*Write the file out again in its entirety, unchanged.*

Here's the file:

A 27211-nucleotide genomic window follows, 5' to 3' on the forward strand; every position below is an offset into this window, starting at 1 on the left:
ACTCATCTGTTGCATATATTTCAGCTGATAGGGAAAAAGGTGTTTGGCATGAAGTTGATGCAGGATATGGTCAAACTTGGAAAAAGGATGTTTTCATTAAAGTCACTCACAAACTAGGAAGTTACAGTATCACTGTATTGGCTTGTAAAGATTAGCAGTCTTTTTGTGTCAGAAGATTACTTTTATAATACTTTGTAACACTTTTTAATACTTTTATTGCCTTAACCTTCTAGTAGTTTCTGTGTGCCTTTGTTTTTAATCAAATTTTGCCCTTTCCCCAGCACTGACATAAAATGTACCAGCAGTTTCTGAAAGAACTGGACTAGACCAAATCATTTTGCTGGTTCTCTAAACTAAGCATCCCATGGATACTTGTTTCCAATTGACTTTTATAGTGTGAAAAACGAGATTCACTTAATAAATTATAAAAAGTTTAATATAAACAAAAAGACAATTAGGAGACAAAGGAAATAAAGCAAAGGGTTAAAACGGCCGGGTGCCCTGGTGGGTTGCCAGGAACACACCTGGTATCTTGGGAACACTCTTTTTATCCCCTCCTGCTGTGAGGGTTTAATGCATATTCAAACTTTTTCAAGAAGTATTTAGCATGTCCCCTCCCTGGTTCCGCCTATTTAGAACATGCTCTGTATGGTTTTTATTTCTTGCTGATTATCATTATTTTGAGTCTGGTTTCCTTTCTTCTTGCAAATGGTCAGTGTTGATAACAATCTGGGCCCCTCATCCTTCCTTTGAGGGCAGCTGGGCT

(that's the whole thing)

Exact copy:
A 27211-nucleotide genomic window follows, 5' to 3' on the forward strand; every position below is an offset into this window, starting at 1 on the left:
ACTCATCTGTTGCATATATTTCAGCTGATAGGGAAAAAGGTGTTTGGCATGAAGTTGATGCAGGATATGGTCAAACTTGGAAAAAGGATGTTTTCATTAAAGTCACTCACAAACTAGGAAGTTACAGTATCACTGTATTGGCTTGTAAAGATTAGCAGTCTTTTTGTGTCAGAAGATTACTTTTATAATACTTTGTAACACTTTTTAATACTTTTATTGCCTTAACCTTCTAGTAGTTTCTGTGTGCCTTTGTTTTTAATCAAATTTTGCCCTTTCCCCAGCACTGACATAAAATGTACCAGCAGTTTCTGAAAGAACTGGACTAGACCAAATCATTTTGCTGGTTCTCTAAACTAAGCATCCCATGGATACTTGTTTCCAATTGACTTTTATAGTGTGAAAAACGAGATTCACTTAATAAATTATAAAAAGTTTAATATAAACAAAAAGACAATTAGGAGACAAAGGAAATAAAGCAAAGGGTTAAAACGGCCGGGTGCCCTGGTGGGTTGCCAGGAACACACCTGGTATCTTGGGAACACTCTTTTTATCCCCTCCTGCTGTGAGGGTTTAATGCATATTCAAACTTTTTCAAGAAGTATTTAGCATGTCCCCTCCCTGGTTCCGCCTATTTAGAACATGCTCTGTATGGTTTTTATTTCTTGCTGATTATCATTATTTTGAGTCTGGTTTCCTTTCTTCTTGCAAATGGTCAGTGTTGATAACAATCTGGGCCCCTCATCCTTCCTTTGAGGGCAGCTGGGCT